SINGAPORE – Sightings of a waterspout off East Coast Park were reported by several people on social media on Saturday morning (July 10).
Ms Carrie Koh, a reader of The Straits Times, said that she saw the waterspout from her apartment in Bedok at around 7am, in the direction of Bedok Jetty, and posted a picture on social media. The waterspout lasted around 10 to 15 minutes.
Facebook user Anj Arcega Subion spotted the waterspout from her home at Riviera Residences near Upper East Coast Road at 7.03am.
“When I got up this morning and opened the window, it was a bit windy. When I saw the waterspout, I ignored it at first but when I saw it moving, I decided to take a photo,” she said.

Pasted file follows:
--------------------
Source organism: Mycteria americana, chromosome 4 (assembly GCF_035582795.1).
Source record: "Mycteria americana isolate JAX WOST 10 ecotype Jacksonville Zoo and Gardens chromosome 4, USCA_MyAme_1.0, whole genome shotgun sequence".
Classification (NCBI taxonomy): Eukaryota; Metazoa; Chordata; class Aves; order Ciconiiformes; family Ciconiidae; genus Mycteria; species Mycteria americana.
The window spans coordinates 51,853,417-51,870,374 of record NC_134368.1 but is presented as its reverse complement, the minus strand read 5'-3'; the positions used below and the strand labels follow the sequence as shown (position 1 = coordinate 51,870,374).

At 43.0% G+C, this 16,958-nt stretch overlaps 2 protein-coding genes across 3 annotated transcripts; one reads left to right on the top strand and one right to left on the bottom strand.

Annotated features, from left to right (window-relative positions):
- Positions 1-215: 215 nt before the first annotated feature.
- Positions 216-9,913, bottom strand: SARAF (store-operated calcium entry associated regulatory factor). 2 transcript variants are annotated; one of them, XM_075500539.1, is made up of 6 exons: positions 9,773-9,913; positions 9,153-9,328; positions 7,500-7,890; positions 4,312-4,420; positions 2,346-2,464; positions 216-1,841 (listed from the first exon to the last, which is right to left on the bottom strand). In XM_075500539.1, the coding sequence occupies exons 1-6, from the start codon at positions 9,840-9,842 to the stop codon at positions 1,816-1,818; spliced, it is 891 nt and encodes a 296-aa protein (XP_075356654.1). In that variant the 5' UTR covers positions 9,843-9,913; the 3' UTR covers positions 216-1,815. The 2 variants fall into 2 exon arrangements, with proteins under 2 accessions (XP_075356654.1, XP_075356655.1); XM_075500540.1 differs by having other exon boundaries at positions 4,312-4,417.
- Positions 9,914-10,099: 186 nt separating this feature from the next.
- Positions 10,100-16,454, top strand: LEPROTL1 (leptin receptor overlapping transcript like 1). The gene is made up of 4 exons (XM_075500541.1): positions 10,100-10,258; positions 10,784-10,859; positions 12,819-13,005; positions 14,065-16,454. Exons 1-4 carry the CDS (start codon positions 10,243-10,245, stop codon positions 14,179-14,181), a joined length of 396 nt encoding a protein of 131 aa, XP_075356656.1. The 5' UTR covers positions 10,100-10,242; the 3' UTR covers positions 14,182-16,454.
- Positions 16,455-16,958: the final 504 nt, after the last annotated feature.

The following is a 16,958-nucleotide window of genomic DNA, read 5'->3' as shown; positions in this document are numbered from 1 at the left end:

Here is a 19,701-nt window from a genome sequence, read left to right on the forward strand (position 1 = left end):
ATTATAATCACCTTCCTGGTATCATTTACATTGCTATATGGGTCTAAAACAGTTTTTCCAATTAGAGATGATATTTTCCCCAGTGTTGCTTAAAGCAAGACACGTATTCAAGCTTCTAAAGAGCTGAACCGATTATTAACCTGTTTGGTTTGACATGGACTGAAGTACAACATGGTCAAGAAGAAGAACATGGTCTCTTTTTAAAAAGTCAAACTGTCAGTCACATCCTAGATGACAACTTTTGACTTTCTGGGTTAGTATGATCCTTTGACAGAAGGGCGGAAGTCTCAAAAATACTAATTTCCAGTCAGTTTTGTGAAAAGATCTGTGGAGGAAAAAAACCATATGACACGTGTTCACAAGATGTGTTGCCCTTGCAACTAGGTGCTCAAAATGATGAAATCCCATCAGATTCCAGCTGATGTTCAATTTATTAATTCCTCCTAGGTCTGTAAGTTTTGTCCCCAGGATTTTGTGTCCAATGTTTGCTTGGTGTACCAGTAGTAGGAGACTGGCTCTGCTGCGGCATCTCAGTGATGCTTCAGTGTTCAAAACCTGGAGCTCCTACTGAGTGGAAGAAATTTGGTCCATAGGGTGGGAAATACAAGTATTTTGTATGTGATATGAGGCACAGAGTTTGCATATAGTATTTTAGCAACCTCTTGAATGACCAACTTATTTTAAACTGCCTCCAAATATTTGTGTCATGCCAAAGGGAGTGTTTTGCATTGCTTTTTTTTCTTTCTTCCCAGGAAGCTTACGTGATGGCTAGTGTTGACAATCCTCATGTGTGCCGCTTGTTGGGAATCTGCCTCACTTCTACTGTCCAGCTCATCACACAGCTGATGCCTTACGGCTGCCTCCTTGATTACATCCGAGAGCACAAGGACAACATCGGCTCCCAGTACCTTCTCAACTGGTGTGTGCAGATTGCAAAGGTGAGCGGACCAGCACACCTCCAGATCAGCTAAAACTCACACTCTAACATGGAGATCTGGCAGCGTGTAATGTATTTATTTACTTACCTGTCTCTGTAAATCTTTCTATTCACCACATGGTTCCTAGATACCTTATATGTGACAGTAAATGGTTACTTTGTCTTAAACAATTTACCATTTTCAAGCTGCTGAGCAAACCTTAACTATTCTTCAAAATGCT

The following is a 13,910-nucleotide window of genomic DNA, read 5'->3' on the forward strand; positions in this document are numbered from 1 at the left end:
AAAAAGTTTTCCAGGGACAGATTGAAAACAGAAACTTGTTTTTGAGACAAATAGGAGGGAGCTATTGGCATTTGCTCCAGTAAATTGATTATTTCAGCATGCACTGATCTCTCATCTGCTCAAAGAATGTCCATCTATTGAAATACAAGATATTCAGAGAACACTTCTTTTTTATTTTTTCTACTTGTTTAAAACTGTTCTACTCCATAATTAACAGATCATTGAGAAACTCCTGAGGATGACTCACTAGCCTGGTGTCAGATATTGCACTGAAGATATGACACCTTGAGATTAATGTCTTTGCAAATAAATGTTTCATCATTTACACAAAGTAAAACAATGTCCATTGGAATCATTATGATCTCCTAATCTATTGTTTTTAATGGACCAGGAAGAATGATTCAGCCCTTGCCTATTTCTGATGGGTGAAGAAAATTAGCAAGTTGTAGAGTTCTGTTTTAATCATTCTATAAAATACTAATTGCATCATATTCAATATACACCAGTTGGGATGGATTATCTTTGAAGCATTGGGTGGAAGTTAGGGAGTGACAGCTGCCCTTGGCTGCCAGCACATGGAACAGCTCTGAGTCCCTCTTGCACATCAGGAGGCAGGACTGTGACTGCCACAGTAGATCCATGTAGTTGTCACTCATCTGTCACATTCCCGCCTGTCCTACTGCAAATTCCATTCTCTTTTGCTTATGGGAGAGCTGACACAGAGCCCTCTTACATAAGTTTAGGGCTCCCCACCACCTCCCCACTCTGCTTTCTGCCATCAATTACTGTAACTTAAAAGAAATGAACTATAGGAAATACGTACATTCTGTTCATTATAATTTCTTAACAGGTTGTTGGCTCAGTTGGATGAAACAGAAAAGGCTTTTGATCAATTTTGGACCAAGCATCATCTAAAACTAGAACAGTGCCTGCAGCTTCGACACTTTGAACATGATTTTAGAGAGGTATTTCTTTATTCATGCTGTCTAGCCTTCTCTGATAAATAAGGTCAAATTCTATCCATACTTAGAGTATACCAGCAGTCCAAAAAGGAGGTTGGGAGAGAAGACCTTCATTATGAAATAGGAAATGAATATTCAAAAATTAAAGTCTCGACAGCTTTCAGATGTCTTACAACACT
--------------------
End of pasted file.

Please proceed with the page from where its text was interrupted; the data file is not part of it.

A waterspout is a rotating column of wind associated with intense thunderstorms over the sea.
It is a short-lived weather phenomenon seen occasionally over Singapore’s coastal waters and usually dissipates rapidly upon reaching the coast, according to the National Environment Agency.
A waterspout typically forms beneath cumulus or cumulonimbus clouds over warm coastal waters just before showers begin. The “funnel” is formed by water droplets in a rotating vortex of air.
The lifespan of a waterspout varies from a few minutes to half an hour.